Thomas Heyward, Jr. And the Charleston Library Society established the first Colonial American museum today in 1773. Now WE know em

Thomas_Heyward_Jr

Thomas Heyward, Jr. Was born July 28, 1746 in St.Luke’s Parish, South Carolina.

As a teenager, Thomas went to study law in England where he became a member of the Honourable Society of the Middle Temple.

A 26 year old Thomas married 19 year old Elizabeth Mathews in 1772.

After his wedding, he built his ‘Heyward House’ in the orgiginal walled portion of Charles Towne and furnished it with some of the finest locally made furniture of the day.

With an eye on the future, and inspired in part by the creation of the British Museum in 1753, Thomas and the local Library Society established the first Colonial museum in his home on January 12, 1773, thereby making it the first American museum even though South Carolina was still a British colony.

Its mission was to preserve and interpret the cultural and natural history of South Carolina’s Lowcountry as well as the towne of Charles.

The museum would not officially open to the public until 15 years after Thomas Heyward’s death.

In 1775, Thomas was elected to the Continental Congress representing South Carolina and signed the Declaration of Independence and Articles of Confederation as a Founding Father.

American Revolution

In 1778, Thomas returned to South Carolina to serve as a judge.

Operations of the museum in his home were suspended during the American Revolution and many of the collections were put into storage for safekeeping.

Unfortunately, a fire in 1778 destroyed most of the original museum collection.

Then while in command of a militia force, Thomas Heyward was taken prisoner by the British during the Siege of Charles Towne in 1780.

While he was being held captive in Philadelphia, his brother-in-law John Mathews was chosen as Governor of South Carolina by the General Assembly.

His wife Elizabeth came to visit him in Philadelphia and became pregnant with their sixth child. She died in childbirth late in 1782 at Philadelphia. Only one son, Daniel, would survive childhood.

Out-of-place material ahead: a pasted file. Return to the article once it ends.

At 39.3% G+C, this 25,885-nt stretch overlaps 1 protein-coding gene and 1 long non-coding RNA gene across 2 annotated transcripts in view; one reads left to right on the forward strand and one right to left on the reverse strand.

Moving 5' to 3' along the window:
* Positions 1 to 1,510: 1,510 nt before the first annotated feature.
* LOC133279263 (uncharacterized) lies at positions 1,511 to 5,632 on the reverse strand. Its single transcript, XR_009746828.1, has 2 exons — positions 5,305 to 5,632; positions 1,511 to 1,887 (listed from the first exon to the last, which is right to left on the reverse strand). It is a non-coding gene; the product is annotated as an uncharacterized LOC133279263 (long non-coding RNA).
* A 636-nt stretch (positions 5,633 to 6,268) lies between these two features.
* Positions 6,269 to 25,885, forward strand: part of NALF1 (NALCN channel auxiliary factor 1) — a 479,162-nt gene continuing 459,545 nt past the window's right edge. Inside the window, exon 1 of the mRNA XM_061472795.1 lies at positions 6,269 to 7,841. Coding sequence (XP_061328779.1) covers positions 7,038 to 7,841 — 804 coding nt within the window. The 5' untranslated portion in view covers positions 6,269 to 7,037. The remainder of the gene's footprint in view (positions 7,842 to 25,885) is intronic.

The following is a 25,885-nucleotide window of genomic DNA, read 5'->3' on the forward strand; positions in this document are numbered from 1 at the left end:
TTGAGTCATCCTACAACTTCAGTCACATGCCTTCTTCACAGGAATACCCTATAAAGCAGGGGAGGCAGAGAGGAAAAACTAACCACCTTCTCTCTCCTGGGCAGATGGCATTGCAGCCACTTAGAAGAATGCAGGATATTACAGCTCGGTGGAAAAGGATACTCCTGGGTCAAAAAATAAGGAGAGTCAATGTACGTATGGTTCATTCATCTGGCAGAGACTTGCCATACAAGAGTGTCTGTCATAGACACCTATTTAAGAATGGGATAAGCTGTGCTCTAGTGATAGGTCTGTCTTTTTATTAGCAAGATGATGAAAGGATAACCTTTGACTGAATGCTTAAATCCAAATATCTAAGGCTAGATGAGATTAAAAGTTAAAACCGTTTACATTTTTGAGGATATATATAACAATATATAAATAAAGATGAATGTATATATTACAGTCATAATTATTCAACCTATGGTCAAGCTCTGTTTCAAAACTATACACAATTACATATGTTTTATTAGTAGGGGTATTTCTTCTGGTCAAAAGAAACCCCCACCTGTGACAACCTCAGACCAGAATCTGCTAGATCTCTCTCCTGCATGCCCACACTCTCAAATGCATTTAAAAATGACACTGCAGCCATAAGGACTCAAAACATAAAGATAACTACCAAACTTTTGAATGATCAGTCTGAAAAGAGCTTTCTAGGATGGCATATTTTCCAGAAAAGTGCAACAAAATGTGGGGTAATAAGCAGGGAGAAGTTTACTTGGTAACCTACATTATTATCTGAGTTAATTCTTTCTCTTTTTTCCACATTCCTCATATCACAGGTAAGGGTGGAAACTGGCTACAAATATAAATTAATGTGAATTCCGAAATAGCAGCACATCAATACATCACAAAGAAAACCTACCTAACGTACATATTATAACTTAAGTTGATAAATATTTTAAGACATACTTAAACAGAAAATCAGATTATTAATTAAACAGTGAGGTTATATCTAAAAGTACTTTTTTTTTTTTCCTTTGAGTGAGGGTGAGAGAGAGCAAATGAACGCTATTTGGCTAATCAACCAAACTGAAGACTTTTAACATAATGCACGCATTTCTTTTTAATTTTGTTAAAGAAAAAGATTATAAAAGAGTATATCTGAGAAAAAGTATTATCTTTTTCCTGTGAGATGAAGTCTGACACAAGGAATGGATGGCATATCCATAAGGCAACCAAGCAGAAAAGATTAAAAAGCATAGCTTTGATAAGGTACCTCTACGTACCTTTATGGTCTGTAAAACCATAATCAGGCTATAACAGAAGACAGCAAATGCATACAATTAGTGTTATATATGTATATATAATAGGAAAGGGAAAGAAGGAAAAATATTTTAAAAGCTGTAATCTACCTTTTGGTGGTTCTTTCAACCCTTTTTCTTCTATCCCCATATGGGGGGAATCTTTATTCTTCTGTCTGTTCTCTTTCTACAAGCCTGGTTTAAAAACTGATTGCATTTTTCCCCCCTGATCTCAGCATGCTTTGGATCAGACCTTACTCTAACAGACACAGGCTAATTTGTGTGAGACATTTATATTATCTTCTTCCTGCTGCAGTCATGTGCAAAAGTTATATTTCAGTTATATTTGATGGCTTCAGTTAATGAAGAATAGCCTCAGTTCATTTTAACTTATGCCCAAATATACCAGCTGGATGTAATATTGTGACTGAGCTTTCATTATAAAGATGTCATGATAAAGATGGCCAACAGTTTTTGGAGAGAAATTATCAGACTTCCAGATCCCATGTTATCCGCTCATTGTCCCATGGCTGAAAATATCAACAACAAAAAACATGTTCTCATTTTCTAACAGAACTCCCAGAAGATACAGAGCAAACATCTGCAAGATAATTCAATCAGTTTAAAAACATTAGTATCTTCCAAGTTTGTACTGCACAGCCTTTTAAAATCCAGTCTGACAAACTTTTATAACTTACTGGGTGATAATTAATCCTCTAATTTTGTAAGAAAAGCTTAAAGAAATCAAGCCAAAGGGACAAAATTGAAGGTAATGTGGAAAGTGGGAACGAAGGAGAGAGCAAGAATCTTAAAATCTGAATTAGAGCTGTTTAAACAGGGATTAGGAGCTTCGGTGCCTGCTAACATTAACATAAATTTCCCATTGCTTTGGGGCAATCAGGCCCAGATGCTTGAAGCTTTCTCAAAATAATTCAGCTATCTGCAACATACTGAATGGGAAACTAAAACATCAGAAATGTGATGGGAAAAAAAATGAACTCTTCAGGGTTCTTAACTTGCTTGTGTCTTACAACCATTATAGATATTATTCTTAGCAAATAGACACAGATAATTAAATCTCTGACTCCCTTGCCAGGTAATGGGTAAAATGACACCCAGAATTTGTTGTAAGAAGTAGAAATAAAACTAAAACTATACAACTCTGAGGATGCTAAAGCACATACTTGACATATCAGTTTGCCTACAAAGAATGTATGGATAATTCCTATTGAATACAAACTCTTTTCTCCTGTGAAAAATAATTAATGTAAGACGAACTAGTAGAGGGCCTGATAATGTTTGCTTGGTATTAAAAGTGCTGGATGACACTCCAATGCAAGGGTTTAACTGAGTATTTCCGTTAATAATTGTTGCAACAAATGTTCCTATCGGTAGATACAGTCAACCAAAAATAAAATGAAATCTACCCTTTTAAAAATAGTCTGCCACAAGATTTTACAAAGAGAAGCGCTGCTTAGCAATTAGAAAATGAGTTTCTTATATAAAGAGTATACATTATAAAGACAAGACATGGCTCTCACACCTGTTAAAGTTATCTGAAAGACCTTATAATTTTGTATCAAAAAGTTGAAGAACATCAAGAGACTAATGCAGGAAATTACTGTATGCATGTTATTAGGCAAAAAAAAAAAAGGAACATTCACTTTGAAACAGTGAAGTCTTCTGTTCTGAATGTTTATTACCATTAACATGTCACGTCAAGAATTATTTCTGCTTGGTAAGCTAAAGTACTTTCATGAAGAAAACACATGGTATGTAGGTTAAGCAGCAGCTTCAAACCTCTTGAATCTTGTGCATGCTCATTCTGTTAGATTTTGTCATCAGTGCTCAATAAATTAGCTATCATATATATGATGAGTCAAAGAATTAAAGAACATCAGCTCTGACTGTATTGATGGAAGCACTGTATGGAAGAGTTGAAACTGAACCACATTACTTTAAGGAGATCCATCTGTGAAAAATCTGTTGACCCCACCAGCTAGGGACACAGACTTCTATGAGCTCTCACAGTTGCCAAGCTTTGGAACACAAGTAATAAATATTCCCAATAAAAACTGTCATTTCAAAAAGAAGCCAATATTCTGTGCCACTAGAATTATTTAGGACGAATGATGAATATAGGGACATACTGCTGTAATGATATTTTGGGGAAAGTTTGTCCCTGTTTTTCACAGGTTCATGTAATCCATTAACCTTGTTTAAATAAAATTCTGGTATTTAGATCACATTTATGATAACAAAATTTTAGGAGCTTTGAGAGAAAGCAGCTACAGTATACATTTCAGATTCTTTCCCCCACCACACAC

After the city was freed from the British in December of 1782, the city’s name was officially changed to Charleston in 1783.

Thomas married his second wife, also named Elizabeth, and went on to have three children that lived to adulthood.

In 1791, President George Washington made his ‘Southern Tour’ and accepted temporary residence with Thomas Heyward and his family in 1792.

Today, Thomas’ home is now referred to as the “Heyward-Washington House.”

Thomas continued to serve as a judge after the war, retiring from the bench in 1798.

Thomas Heyward, Jr. Died March 6, 1809 at the age of 62.

The Charleston Museum

By 1824, the Heyward-Washington House had become known as “Charleston’s Revolutionary War House.”

Then finally, the “Charleston Museum” located in Revolutionary patriot and signer of the Declaration of Independence Thomas Heyward’s original home opened to the public as the first American museum.

 

Thomas Heyward House

Thomas Heyward House

Furnished with magnificent Charleston-made furniture, the collection included a priceless Holmes Bookcase, considered to be the finest example of American-made furniture in existence.

The exquisite formal garden was comprised of plants from that period.

Today, the museum’s exhibits include natural history and local history displays and decorative arts, including silver.

The museum also owns and operates the Joseph Manigault House.

In addition to the two houses, the museum also maintains The Dill Sanctuary.

In 1852, Harvard scientist Louis Aggasiz declared the collections of the Charleston Museum to be among the finest in America.

Operations of the museum were again temporarily suspended due to the Civil War, but resumed shortly after the conflict.

Acquired from the late 18th century to the present, the Charleston Museum’s collections now present the oldest-acquired and the most comprehensive assemblage of South Carolina materials in the nation.

The museum’s present building was completed in 1980 at 360 Meeting Street, Charleston, South Carolina.

Now WE know em

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